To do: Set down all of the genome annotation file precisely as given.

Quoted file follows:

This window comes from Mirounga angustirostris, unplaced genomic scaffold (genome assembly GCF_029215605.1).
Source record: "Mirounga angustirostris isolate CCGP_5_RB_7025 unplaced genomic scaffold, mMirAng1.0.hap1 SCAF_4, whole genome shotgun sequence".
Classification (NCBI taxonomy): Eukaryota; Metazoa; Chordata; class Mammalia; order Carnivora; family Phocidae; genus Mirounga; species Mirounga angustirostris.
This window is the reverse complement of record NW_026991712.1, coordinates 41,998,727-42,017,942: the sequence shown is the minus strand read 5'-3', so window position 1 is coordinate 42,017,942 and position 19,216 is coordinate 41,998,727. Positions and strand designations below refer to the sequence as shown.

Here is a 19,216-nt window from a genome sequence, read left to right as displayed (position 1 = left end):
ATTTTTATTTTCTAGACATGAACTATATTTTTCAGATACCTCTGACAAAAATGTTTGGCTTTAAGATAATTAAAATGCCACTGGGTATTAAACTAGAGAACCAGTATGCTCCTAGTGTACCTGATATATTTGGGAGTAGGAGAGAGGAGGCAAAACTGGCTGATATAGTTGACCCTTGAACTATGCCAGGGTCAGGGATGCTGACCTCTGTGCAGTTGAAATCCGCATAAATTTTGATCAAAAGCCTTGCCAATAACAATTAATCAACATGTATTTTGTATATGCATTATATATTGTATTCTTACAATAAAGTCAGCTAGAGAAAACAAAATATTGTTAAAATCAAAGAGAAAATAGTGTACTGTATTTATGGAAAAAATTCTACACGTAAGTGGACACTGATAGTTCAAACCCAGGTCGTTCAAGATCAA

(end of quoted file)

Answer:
This window comes from Mirounga angustirostris, unplaced genomic scaffold (genome assembly GCF_029215605.1).
Source record: "Mirounga angustirostris isolate CCGP_5_RB_7025 unplaced genomic scaffold, mMirAng1.0.hap1 SCAF_4, whole genome shotgun sequence".
Classification (NCBI taxonomy): Eukaryota; Metazoa; Chordata; class Mammalia; order Carnivora; family Phocidae; genus Mirounga; species Mirounga angustirostris.
This window is the reverse complement of record NW_026991712.1, coordinates 41,998,727-42,017,942: the sequence shown is the minus strand read 5'-3', so window position 1 is coordinate 42,017,942 and position 19,216 is coordinate 41,998,727. Positions and strand designations below refer to the sequence as shown.

Here is a 19,216-nt window from a genome sequence, read left to right as displayed (position 1 = left end):
ATTTTTATTTTCTAGACATGAACTATATTTTTCAGATACCTCTGACAAAAATGTTTGGCTTTAAGATAATTAAAATGCCACTGGGTATTAAACTAGAGAACCAGTATGCTCCTAGTGTACCTGATATATTTGGGAGTAGGAGAGAGGAGGCAAAACTGGCTGATATAGTTGACCCTTGAACTATGCCAGGGTCAGGGATGCTGACCTCTGTGCAGTTGAAATCCGCATAAATTTTGATCAAAAGCCTTGCCAATAACAATTAATCAACATGTATTTTGTATATGCATTATATATTGTATTCTTACAATAAAGTCAGCTAGAGAAAACAAAATATTGTTAAAATCAAAGAGAAAATAGTGTACTGTATTTATGGAAAAAATTCTACACGTAAGTGGACACTGATAGTTCAAACCCAGGTCGTTCAAGATCAA